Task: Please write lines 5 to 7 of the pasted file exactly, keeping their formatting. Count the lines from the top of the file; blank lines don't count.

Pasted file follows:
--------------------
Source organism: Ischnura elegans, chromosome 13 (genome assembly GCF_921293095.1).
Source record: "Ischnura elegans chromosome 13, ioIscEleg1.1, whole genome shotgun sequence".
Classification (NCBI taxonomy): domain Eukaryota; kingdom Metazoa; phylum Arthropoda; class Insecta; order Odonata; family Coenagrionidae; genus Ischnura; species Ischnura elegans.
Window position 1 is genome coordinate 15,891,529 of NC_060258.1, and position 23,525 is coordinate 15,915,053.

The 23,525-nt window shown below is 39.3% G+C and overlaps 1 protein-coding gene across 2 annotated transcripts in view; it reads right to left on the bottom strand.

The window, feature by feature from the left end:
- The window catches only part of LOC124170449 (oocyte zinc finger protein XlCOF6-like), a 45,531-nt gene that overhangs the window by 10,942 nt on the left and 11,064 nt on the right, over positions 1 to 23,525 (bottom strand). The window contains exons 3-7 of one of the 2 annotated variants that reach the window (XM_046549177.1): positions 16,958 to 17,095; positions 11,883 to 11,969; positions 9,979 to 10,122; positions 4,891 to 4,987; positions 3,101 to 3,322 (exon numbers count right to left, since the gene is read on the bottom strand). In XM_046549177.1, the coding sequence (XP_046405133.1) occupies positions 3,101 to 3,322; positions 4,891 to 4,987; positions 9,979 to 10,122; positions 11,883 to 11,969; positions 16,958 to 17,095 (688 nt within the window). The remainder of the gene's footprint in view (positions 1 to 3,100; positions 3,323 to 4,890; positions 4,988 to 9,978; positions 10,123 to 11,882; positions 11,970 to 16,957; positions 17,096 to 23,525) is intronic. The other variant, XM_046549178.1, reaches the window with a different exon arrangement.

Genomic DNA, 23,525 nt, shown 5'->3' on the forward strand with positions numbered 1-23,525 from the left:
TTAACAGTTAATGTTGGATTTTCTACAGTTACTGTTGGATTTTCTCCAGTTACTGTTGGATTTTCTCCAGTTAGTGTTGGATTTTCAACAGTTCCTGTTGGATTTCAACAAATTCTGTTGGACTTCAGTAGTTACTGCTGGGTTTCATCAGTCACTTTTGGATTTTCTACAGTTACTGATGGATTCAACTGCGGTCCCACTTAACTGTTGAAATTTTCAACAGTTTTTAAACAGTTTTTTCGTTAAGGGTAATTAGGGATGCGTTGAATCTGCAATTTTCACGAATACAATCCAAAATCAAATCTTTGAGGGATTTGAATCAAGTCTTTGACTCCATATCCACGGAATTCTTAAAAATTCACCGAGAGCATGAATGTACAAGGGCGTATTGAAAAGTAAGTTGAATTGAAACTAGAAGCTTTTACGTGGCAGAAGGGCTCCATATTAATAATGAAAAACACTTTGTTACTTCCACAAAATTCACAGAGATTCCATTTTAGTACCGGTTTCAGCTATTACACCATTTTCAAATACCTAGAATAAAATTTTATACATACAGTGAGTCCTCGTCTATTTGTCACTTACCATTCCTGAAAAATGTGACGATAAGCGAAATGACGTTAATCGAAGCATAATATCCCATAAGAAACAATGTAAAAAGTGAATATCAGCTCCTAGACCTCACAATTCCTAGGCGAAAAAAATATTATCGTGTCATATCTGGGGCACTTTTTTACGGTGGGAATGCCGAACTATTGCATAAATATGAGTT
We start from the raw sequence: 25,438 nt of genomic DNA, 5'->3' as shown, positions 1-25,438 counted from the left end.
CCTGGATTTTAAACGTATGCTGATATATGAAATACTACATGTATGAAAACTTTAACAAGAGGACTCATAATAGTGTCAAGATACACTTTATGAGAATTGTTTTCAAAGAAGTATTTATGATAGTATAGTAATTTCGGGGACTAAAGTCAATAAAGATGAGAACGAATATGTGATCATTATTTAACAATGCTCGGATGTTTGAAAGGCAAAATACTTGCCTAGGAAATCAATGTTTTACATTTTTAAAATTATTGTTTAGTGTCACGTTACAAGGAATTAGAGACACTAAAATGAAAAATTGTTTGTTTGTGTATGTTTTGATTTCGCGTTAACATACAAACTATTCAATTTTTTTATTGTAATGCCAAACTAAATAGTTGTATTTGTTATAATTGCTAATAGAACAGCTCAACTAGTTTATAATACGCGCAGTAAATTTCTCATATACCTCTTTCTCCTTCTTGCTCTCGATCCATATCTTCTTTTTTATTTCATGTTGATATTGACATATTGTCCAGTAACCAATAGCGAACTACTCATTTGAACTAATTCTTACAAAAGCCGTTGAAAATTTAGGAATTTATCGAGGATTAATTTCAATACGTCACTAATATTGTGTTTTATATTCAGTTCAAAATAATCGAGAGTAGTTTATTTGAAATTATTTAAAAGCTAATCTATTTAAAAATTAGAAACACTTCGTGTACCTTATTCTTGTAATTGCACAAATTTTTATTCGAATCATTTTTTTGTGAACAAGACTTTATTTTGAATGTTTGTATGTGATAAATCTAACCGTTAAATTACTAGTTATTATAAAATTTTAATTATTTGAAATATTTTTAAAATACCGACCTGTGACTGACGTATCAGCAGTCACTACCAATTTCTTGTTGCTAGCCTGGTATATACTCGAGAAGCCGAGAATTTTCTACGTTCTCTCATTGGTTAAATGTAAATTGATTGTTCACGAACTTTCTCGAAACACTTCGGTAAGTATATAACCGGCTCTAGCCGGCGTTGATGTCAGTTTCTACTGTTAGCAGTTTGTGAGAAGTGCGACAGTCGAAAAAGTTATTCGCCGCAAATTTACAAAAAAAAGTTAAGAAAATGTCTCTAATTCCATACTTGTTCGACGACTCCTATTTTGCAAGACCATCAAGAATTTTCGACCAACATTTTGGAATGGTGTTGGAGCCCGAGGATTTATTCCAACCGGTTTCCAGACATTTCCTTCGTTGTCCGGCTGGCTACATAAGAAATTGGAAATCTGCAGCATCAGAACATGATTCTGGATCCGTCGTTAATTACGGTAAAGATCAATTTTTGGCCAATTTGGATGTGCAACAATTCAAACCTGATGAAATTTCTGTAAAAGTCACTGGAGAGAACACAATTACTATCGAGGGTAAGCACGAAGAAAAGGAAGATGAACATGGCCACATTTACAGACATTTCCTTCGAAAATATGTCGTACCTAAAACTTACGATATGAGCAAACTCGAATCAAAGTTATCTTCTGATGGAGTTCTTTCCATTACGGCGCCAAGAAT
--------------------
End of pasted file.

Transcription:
The 23,525-nt window shown below is 39.3% G+C and overlaps 1 protein-coding gene across 2 annotated transcripts in view; it reads right to left on the bottom strand.

The window, feature by feature from the left end:
- The window catches only part of LOC124170449 (oocyte zinc finger protein XlCOF6-like), a 45,531-nt gene that overhangs the window by 10,942 nt on the left and 11,064 nt on the right, over positions 1 to 23,525 (bottom strand). The window contains exons 3-7 of one of the 2 annotated variants that reach the window (XM_046549177.1): positions 16,958 to 17,095; positions 11,883 to 11,969; positions 9,979 to 10,122; positions 4,891 to 4,987; positions 3,101 to 3,322 (exon numbers count right to left, since the gene is read on the bottom strand). In XM_046549177.1, the coding sequence (XP_046405133.1) occupies positions 3,101 to 3,322; positions 4,891 to 4,987; positions 9,979 to 10,122; positions 11,883 to 11,969; positions 16,958 to 17,095 (688 nt within the window). The remainder of the gene's footprint in view (positions 1 to 3,100; positions 3,323 to 4,890; positions 4,988 to 9,978; positions 10,123 to 11,882; positions 11,970 to 16,957; positions 17,096 to 23,525) is intronic. The other variant, XM_046549178.1, reaches the window with a different exon arrangement.